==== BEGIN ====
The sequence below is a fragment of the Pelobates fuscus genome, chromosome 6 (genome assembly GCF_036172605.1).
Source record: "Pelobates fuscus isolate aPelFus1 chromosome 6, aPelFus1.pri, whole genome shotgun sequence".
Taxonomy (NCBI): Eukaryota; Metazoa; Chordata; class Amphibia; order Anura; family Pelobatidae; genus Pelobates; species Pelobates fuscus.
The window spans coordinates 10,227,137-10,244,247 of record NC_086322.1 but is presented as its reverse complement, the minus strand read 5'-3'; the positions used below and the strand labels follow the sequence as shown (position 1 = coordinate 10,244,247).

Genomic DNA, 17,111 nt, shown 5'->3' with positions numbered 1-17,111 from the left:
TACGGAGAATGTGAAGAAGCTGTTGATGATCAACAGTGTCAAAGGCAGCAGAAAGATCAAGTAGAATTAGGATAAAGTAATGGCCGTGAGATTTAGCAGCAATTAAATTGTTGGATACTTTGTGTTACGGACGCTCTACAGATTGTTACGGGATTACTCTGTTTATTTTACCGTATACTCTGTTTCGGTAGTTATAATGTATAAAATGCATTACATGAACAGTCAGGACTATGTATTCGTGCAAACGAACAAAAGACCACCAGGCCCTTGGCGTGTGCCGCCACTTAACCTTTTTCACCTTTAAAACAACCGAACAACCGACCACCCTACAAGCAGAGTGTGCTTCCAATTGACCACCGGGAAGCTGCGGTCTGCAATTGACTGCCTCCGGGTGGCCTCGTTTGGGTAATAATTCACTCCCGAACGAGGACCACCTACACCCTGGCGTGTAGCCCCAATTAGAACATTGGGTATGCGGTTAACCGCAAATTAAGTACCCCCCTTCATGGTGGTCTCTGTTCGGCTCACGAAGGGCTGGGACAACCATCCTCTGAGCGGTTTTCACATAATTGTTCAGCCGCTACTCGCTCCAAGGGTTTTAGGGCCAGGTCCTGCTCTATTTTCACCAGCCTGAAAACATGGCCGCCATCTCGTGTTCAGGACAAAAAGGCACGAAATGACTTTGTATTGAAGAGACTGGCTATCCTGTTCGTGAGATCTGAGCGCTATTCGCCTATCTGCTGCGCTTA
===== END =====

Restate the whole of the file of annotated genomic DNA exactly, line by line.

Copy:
The sequence below is a fragment of the Pelobates fuscus genome, chromosome 6 (genome assembly GCF_036172605.1).
Source record: "Pelobates fuscus isolate aPelFus1 chromosome 6, aPelFus1.pri, whole genome shotgun sequence".
Taxonomy (NCBI): Eukaryota; Metazoa; Chordata; class Amphibia; order Anura; family Pelobatidae; genus Pelobates; species Pelobates fuscus.
The window spans coordinates 10,227,137-10,244,247 of record NC_086322.1 but is presented as its reverse complement, the minus strand read 5'-3'; the positions used below and the strand labels follow the sequence as shown (position 1 = coordinate 10,244,247).

Genomic DNA, 17,111 nt, shown 5'->3' with positions numbered 1-17,111 from the left:
TACGGAGAATGTGAAGAAGCTGTTGATGATCAACAGTGTCAAAGGCAGCAGAAAGATCAAGTAGAATTAGGATAAAGTAATGGCCGTGAGATTTAGCAGCAATTAAATTGTTGGATACTTTGTGTTACGGACGCTCTACAGATTGTTACGGGATTACTCTGTTTATTTTACCGTATACTCTGTTTCGGTAGTTATAATGTATAAAATGCATTACATGAACAGTCAGGACTATGTATTCGTGCAAACGAACAAAAGACCACCAGGCCCTTGGCGTGTGCCGCCACTTAACCTTTTTCACCTTTAAAACAACCGAACAACCGACCACCCTACAAGCAGAGTGTGCTTCCAATTGACCACCGGGAAGCTGCGGTCTGCAATTGACTGCCTCCGGGTGGCCTCGTTTGGGTAATAATTCACTCCCGAACGAGGACCACCTACACCCTGGCGTGTAGCCCCAATTAGAACATTGGGTATGCGGTTAACCGCAAATTAAGTACCCCCCTTCATGGTGGTCTCTGTTCGGCTCACGAAGGGCTGGGACAACCATCCTCTGAGCGGTTTTCACATAATTGTTCAGCCGCTACTCGCTCCAAGGGTTTTAGGGCCAGGTCCTGCTCTATTTTCACCAGCCTGAAAACATGGCCGCCATCTCGTGTTCAGGACAAAAAGGCACGAAATGACTTTGTATTGAAGAGACTGGCTATCCTGTTCGTGAGATCTGAGCGCTATTCGCCTATCTGCTGCGCTTA